Vienna Philharmonic/Barenboim in New York – 3

Symphony No.4 in D minor, Op.120 [Revised Version, 1851]
Tannhäuser – Overture
Götterdämmerung – Dawn and Siegfried’s Rhine Journey; Siegfried’s Funeral Music
Die Meistersinger von Nürnberg – Prelude to Act One

Vienna Philharmonic Orchestra
Daniel Barenboim

Reviewed by: Victor Wheeler

Reviewed: 4 March, 2007
Venue: Carnegie Hall, New York City

The third and final Carnegie Hall concert from the Vienna Philharmonic Orchestra and Daniel Barenboim.

Prior to his marriage to Clara Wieck in 1840, Robert Schumann wrote only for the piano, but a sea-change in his composing occurred after his marriage. He then composed very little for piano – even though his wife was one of the finest pianists of her day. Schumann proceeded to write over 100 songs in 1840, some orchestral works in 1841, and chamber music in 1842. Schumann wrote his ‘Spring’ and D minor symphonies in 1841, but after its unsuccessful premiere, he put it aside for 10 years, during which time he composed his Second and Third Symphonies. Because there were so many changes in the revision, the symphony has been numbered the Fourth. The movements, following standard symphonic structure, are played without any discernible breaks.

From the opening notes of the slow, reflective introduction to the rousing finale, Barenboim and the Vienna Philharmonic were in complete synchronization with each other. The power that the trombones, horns, and strings exhibited in the first and fourth movements was elicited by a conductor and musicians totally at home with the music: the emotions pouring forth washed over the concert hall. In the second movement, ‘Romanze’, oboes and cellos deftly brought forth a sorrowful melody. The scherzo had many moments of potent force, admirably conveyed.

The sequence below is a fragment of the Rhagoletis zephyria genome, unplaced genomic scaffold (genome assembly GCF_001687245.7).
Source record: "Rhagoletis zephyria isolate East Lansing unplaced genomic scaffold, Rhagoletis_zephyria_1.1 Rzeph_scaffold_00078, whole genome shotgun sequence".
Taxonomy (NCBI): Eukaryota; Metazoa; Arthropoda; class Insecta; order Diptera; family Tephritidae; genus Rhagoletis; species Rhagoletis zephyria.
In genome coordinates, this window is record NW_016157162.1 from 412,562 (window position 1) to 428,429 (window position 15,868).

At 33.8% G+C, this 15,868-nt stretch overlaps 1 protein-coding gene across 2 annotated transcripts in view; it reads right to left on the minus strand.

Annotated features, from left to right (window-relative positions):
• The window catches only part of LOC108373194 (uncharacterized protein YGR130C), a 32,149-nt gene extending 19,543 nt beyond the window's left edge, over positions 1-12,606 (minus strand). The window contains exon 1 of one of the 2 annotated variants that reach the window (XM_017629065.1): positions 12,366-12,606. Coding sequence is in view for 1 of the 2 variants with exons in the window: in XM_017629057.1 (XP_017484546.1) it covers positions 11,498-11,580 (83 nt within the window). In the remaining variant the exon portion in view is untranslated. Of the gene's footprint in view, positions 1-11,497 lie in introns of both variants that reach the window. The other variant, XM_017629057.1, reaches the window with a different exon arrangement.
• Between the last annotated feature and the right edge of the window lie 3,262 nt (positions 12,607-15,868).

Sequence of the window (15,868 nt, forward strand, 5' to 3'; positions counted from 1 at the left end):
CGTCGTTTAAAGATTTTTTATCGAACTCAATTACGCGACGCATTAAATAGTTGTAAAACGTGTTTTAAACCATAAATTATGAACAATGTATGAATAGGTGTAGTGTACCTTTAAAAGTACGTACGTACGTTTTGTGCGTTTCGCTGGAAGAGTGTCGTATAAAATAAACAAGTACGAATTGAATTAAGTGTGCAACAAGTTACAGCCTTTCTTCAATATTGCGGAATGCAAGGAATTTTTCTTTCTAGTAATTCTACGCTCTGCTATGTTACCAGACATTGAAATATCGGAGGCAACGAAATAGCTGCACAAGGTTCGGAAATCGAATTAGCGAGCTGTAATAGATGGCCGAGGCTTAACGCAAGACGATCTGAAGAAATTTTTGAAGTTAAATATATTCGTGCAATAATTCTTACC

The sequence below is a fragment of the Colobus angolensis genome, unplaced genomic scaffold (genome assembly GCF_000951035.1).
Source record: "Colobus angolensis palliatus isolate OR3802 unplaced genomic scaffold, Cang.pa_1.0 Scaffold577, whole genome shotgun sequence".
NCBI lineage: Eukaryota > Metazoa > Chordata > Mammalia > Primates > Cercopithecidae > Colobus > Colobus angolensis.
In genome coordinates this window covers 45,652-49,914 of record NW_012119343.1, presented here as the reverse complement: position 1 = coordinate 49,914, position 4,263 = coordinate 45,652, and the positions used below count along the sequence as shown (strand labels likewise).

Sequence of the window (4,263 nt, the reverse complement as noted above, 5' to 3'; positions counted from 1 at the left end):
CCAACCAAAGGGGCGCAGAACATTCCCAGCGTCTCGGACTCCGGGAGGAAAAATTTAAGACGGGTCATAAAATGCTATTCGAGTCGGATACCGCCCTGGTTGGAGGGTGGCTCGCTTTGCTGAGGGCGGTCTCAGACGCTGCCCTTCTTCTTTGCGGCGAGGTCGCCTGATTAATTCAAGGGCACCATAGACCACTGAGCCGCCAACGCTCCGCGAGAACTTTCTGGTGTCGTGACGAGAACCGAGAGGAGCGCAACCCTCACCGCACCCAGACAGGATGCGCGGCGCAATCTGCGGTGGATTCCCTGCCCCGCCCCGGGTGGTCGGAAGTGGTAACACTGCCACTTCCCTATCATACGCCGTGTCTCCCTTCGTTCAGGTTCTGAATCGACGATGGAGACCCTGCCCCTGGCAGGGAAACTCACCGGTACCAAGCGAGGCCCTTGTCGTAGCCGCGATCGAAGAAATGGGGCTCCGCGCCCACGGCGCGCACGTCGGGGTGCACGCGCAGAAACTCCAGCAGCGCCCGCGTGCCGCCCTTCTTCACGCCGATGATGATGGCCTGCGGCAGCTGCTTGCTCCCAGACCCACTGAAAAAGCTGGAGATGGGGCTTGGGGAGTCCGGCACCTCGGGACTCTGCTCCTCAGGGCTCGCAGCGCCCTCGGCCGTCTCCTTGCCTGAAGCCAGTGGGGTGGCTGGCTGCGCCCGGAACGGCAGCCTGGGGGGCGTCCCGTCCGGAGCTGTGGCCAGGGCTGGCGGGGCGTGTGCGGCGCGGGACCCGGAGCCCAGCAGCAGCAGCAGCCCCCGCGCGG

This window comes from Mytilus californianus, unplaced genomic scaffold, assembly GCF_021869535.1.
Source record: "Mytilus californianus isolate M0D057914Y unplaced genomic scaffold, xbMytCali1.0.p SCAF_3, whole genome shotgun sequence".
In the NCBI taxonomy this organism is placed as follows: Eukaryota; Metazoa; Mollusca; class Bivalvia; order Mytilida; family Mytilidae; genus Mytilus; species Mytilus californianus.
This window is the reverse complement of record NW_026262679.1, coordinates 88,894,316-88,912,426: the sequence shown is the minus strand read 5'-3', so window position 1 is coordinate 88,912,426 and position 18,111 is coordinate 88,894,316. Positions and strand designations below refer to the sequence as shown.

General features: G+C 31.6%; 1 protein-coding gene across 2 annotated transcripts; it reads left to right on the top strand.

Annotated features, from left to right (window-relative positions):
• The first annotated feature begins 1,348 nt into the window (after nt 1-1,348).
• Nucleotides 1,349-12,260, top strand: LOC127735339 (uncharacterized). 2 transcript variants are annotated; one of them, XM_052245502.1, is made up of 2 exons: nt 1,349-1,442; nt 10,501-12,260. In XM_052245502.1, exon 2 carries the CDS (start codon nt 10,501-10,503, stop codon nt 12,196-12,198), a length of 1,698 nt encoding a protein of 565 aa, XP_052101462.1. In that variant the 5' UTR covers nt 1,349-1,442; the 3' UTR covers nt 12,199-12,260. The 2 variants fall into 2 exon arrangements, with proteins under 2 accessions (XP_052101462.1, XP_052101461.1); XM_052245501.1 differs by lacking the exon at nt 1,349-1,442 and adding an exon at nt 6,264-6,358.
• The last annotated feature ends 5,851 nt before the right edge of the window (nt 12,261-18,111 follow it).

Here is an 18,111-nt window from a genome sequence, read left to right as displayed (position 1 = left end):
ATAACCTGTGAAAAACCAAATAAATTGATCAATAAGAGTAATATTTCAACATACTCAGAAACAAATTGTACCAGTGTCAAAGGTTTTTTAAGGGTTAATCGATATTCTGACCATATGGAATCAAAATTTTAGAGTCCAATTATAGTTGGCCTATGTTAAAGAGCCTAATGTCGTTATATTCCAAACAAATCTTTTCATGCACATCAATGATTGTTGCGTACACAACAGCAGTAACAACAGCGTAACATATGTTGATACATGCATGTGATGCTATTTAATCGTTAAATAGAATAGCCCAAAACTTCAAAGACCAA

Such meritorious conducting and musicianship continued throughout the Wagner second half of the program. The Overture to “Tannhäuser”, Wagner’s most sensual opera, gives us the opera in miniature, in that the Overture is based on four main episodes of the music drama: the Pilgrims’ Chorus, the enticing music of the Venusberg (where the Goddess of Love lived), Tannhäuser’s ardent glorification of Venus, and the dark music of the Landgrave (the ruler of Thuringia, the setting for the opera). This performance was arousing and noble. It stirred the emotions and brought forth the lyric poet’s essence: his battles with inviolable and irreverent love and salvation through love.

“Götterdämmerung” is the last of the four music-dramas that comprise the ‘Ring’ Cycle. ‘Dawn and Siegfried’s Rhine Journey’ appear at the end of the ‘Prologue’, the ‘Rhine Journey’ being the conduit to Act One. The evocation of Siegfried and Brünnhilde emerging together from their cave to greet the dawn was beautifully portrayed by the orchestra as was its treatment of the Rhine Journey music, in which many of the leitmotifs of the ‘Ring’ appear. In Act Three, Siegfried is murdered by Hagen; the funeral procession follows. The orchestra’s playing of ‘Siegfried’s Funeral Music’ captured all the music’s grandness, gruffness, and emotive power.

The Prelude to ‘The Mastersingers’ brought a splendid afternoon of music, musicianship and conducting to an unwanted end. “Die Meistersinger von Nürnberg” is unique in Wagner’s oeuvre, being his only comedy among his mature operas. A complete musical summary of the story is given in the ‘Prelude’. The orchestra’s masterful playing and the conductor’s consummate skill brought alive the particulars of the opera. The huge culmination of the Prelude was played to perfection.

The orchestra played two encores: Sibelius’s Valse triste and Johann Strauss II’s Thunder and Lightning Polka.

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